Posted in Essays/Research, Gladiators, Gladiatrix, History, tagged gladiator, gladiators, gladiatrix, pompeii, roman arenas, roman history, sword of the gladiatrix on October 5, 2015|
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It’s a sunny day in Pompeii on April 8th in this first year of the reign of Imperator Titus Caesar Vespasianus Augustus (AD 79). The crowds surge toward the amphitheater for the games given by D. Lucretius Stater Valens, a lifelong priest to the cult of the deified Nero Caesar Augustus. The placards pasted on the walls in the forum promise, “ten pairs of gladiators owned by his son D. Lucretius Valens and wild animal hunts, as permitted by law. The seats will be shaded with awnings.” Pompeii’s is the oldest stone amphitheater in the empire. For one hundred-fifty years it has proudly hosted games and religious festivals, but it’s looking dated next to the modern Flavian Amphitheater which will open next year in Rome. The frescoes of gladiatorial combat and beast hunts decorating the walls surrounding the sand are fading, but the patrons come for the blood sports, not the art.
The spectators pass into the open spaces surrounding the arena where merchants and food vendors hawk their wares. The scent of fresh bread, roasted meats, and sour wine waft through the crowd to mingle with the odor of sweat and hair pomade. People look at their wooden tickets and enter the appropriate gate to spread throughout the amphitheater: the front rows reserved for the leading citizens; the middle for the lesser knights and merchants; and the top for the poor, slaves, and women. Some resent the class divisions at the arena. At the chariot races in the hippodrome, it’s open seating (except for the emperor, of course!) and women mix with the men. (more…)
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Posted in History in the News, tagged agatha christie, bog brain, cyrene, history in the news, libya, persian history, pompeii, roman history, unesco on April 8, 2011|
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Arch of Roman Emperor Lucius Septimius Severus at UNESCO World Heritage Site: Leptis Magna, Libya
The United Nations Educational, Scientific and Cultural Organization (UNESCO) is calling on all sides in the Libya conflict to protect North Africa’s wealth of ancient treasures. Five Libyan sites are on UNESCO’s World Heritage List, including the Roman ruins of Leptis Magna and the ancient Phoenician trading post of Sabratha, close to the capital Tripoli. In the rebel-held eastern section, the ancient mountain city of Cyrene is vulnerable. (Map of threatened areas. Link to original story.)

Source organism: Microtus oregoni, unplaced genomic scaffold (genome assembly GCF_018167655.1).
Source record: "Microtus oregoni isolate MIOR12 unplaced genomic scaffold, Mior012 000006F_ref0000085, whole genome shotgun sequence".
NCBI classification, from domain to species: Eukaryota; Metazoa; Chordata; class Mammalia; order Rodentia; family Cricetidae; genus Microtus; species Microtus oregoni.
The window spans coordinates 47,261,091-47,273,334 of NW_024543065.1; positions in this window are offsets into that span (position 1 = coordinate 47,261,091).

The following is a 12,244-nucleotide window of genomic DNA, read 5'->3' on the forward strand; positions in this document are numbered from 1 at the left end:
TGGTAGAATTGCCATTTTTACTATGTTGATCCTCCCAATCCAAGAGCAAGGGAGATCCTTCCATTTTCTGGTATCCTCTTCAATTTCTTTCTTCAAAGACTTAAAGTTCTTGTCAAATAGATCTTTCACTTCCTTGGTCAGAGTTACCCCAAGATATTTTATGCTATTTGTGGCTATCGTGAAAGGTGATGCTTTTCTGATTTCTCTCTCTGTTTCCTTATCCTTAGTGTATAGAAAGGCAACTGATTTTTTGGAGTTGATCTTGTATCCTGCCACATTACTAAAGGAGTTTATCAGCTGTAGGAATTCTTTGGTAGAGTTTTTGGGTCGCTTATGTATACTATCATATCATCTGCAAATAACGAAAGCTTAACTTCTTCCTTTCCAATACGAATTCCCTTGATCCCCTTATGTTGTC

Under the Qaddafi regime, the ancient Roman and Greek cities dotting the Mediterranean coast have suffered from neglect. Qaddafi preferred to develop the oil of his country (Libya has about 2% of the world’s reserves) and little money was spent on developing the tourist industry or protecting important archaeological sites. Sheep are penned in the Greek theater at Cyrene and goats roam the ruins. Locals are hoping that tourism will bring some prosperity to their area when hostilities cease. (Link to original story.) (more…)
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As I’ve said on my About page, I’m a history junkie and science geek. I love the intersection of these two disciplines: DNA markers that trace humankind’s exodus from Africa, isotope analysis of teeth and bones that tell us where and when ancient people grew up and what they ate, UV light to fluoresce bones and fingerprints on artifacts, and much more. Over half of my “history in the news” stories this round up have a major science component–from what really killed people in Pompeii to discovering a “lost” Roman city from aerial photographs to where the Dead Sea Scrolls were manufactured. You can click on the links to see the original stories. We’ll start with Pompeii.
Most historians and archaeologists believed the people at Pompeii, who where not killed by spewing rocks, died of suffocation from ash and poisonous gas. Pliny the Younger described the process in letters written 25 years later. Giuseppe Mastrolorenzo, a vulcanologist from the Naples Observatory claims “Everything that has been written in the guides, and the texts, and that has been re-told to tourists [about how people died at Pompeii] is false.” He spent years analyzing skeletal casts, testing bone tissue and simulating Vesuvius eruptions. He published his findings in the science journal PLoS One. Mastrolorenzo concludes that the people of Pompeii were instantly killed by a pyroclastic cloud, a surge of super-heated air. He also proved these high temperatures can be carried up to 12 miles away from the volcano. The Italian Civil Protection requires only those people living five miles from Vesuvius to evacuate, which puts 3 million people in and around Naples in harm’s way, in case of another eruption.
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